How browser changes are making a dent in direct navigation traffic

Browser features change the way people navigate the web.

Last week I wrote about how Sedo’s domain name parking business continues to struggle.

The company cites a few reasons for the decline, including “advances made in browser technologies, which alters the circumstances surrounding monetization in the parking business”.

There’s no doubt that browsers are blurring the lines between typing in a domain name and a search. What that means for type-in traffic can be subject to debate.

I asked Sedo about what it is seeing from a direct navigation standpoint and why it thinks browser changes are affecting its business. Here’s what Sedo CEO Tobias Flaitz has to say about it:

In general, new browser technology and browsing trends are changing the way people navigate the web. For example, those of us who browse the web using Google Chrome see no differentiation between the URL bar and the search function. This means that more users are typing searches, and not domain names, directly into the URL bar. Auto-fill technologies and search algorithms are also improving rapidly, so browsers do not accept as many misspellings. Overall, this means that browsing often begins with a search instead of direct navigation, which inevitably affects type-in traffic to parked names. However, any web user who knows a site’s URL or is interested in purchasing a domain can still navigate to that domain name directly.


  1. JS says

    Wild idea, but I’m wondering if the major browser’s commingling of the url bar and search bar combined with Google’s market share could lead to an antitrust suit. If you think of it from an advertiser view point, once could argue that it’s a scheme to turn most of web users navigation into search traffic, thus increasing Adwords dependency for advertisers..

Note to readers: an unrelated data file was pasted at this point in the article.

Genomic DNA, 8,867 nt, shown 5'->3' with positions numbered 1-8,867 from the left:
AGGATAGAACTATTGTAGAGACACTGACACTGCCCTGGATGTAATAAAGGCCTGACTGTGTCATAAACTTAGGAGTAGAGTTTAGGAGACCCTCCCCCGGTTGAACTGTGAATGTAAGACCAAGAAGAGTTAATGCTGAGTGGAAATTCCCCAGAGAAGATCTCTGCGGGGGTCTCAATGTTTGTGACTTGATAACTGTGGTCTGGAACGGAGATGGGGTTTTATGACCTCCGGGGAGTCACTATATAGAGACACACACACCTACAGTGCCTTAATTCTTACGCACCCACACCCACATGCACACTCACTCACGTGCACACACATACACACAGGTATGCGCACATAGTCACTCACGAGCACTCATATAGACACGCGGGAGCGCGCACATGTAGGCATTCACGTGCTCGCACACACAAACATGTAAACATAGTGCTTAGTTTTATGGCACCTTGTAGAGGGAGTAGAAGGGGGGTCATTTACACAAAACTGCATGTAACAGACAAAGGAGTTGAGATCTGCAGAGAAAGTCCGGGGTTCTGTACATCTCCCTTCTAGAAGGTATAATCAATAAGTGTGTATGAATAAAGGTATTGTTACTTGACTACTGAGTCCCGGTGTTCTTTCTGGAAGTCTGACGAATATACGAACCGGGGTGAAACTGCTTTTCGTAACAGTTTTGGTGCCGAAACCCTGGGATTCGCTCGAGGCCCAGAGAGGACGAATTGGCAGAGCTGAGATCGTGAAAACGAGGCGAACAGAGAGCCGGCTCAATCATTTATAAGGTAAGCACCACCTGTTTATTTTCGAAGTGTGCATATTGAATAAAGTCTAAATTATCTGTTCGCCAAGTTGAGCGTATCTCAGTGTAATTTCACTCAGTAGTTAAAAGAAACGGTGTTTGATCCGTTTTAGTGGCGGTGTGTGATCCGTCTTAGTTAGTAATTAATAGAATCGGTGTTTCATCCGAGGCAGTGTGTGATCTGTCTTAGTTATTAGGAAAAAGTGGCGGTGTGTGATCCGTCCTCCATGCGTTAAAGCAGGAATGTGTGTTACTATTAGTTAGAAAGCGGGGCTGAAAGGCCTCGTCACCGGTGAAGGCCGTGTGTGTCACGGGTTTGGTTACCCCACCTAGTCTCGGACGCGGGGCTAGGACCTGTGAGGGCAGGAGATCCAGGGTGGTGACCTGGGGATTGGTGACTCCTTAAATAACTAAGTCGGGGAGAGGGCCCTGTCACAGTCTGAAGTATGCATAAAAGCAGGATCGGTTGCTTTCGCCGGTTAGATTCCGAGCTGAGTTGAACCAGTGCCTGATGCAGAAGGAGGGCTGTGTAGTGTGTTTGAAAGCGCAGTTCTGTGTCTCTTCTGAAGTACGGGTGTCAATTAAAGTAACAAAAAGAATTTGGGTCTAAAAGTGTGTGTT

2. Alan says

    @JS Well said……

    It is also, imo, slowly depressing the aftermarket as more end users are investing in seo development.

  3. says

    Andrew not 100% true
    If you start to type a name even before you canb type dotcom a suggestion box drops down and of course you choose the .com but are taken to a search page where that is the first paid ad. This is on a new “unified” browsing experience Apple slipped into a release last week. It happens for every vendor I check daily- Voodoo, COnstant Contact etc and they are paying Google for my visit and in turn Google is giving Apple a dollar for confusing me. Apple made over one billion dollars off this last year. I did 600 searches on Apple this weekend so I made them $600. You?

    There was an anti-trust on this- the expert and Google watch dog spoke at TRAFFIC last year.

    ALso will be happening on Chrome and FireFox.

  4. JS says

    Andrew, I understand that.

    However, if you have a and user mistype your url, this traffic will be sold to you (or your competitors) instead of simply failing to resolve anywhere and users themselves correcting their error and ultimately direct navigating at your at no cost to you.

    Can you afford not to use adwords in these circumstances ?

  5. M says

    I totally see how combining the browser/search is leading to confusion and can hurt domains. But I honestly don’t understand why some people keep hyping up “voice” as the end-all to domains.

    When you are at the office, school, or in public, are you just going to start speaking out loud and saying websites/searches. I think not.

    When you are sitting home alone do you want to start talking to your computer ? I think not.

    Maybe when you’re in the car asking for directions/making reservations/etc. I just don’t see the “voice” threat. Typing is more private and conducive to personal browsing and chatting.

  6. says

    thats why i hate google chrome, they try to search everything instead of you have typed the write address in address bar. in my opinion, please use mozilla for better internet experience.

  7. Orangelo says

    Voice? Who cares? A person can still direct navigate with voice.

    Where is Tobias getting this information? Again, it’s “how he feels/what he thinks”, but were is the study that shows this?

    I believe most that direct navigate are not looking for a hand in finding a site. They are trying to go to a specific site, so they are past “looking” for a site.

    I’d like to know where Tobias gets his facts. Not calling him out, just sayin’ this is just one guy at a parking company that did not cite references, with all due respect.

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